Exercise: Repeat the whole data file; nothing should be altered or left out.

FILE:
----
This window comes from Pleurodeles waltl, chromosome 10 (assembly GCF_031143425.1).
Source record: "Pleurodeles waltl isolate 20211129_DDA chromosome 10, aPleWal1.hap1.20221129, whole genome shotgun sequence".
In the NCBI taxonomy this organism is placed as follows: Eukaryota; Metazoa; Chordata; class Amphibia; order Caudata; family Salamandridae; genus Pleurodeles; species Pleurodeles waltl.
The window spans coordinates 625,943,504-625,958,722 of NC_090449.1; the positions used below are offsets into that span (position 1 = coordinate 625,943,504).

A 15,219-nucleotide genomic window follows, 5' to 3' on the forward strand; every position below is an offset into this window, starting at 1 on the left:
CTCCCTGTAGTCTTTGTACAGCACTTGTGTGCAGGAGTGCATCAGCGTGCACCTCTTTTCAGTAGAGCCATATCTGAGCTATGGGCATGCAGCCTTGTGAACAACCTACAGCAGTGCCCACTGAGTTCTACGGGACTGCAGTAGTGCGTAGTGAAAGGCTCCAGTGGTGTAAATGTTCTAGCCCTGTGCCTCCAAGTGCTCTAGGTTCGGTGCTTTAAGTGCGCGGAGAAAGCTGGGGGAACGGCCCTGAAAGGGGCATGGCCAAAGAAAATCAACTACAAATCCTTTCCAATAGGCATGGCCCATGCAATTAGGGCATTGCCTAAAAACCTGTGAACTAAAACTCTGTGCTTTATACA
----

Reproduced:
This window comes from Pleurodeles waltl, chromosome 10 (assembly GCF_031143425.1).
Source record: "Pleurodeles waltl isolate 20211129_DDA chromosome 10, aPleWal1.hap1.20221129, whole genome shotgun sequence".
In the NCBI taxonomy this organism is placed as follows: Eukaryota; Metazoa; Chordata; class Amphibia; order Caudata; family Salamandridae; genus Pleurodeles; species Pleurodeles waltl.
The window spans coordinates 625,943,504-625,958,722 of NC_090449.1; the positions used below are offsets into that span (position 1 = coordinate 625,943,504).

A 15,219-nucleotide genomic window follows, 5' to 3' on the forward strand; every position below is an offset into this window, starting at 1 on the left:
CTCCCTGTAGTCTTTGTACAGCACTTGTGTGCAGGAGTGCATCAGCGTGCACCTCTTTTCAGTAGAGCCATATCTGAGCTATGGGCATGCAGCCTTGTGAACAACCTACAGCAGTGCCCACTGAGTTCTACGGGACTGCAGTAGTGCGTAGTGAAAGGCTCCAGTGGTGTAAATGTTCTAGCCCTGTGCCTCCAAGTGCTCTAGGTTCGGTGCTTTAAGTGCGCGGAGAAAGCTGGGGGAACGGCCCTGAAAGGGGCATGGCCAAAGAAAATCAACTACAAATCCTTTCCAATAGGCATGGCCCATGCAATTAGGGCATTGCCTAAAAACCTGTGAACTAAAACTCTGTGCTTTATACA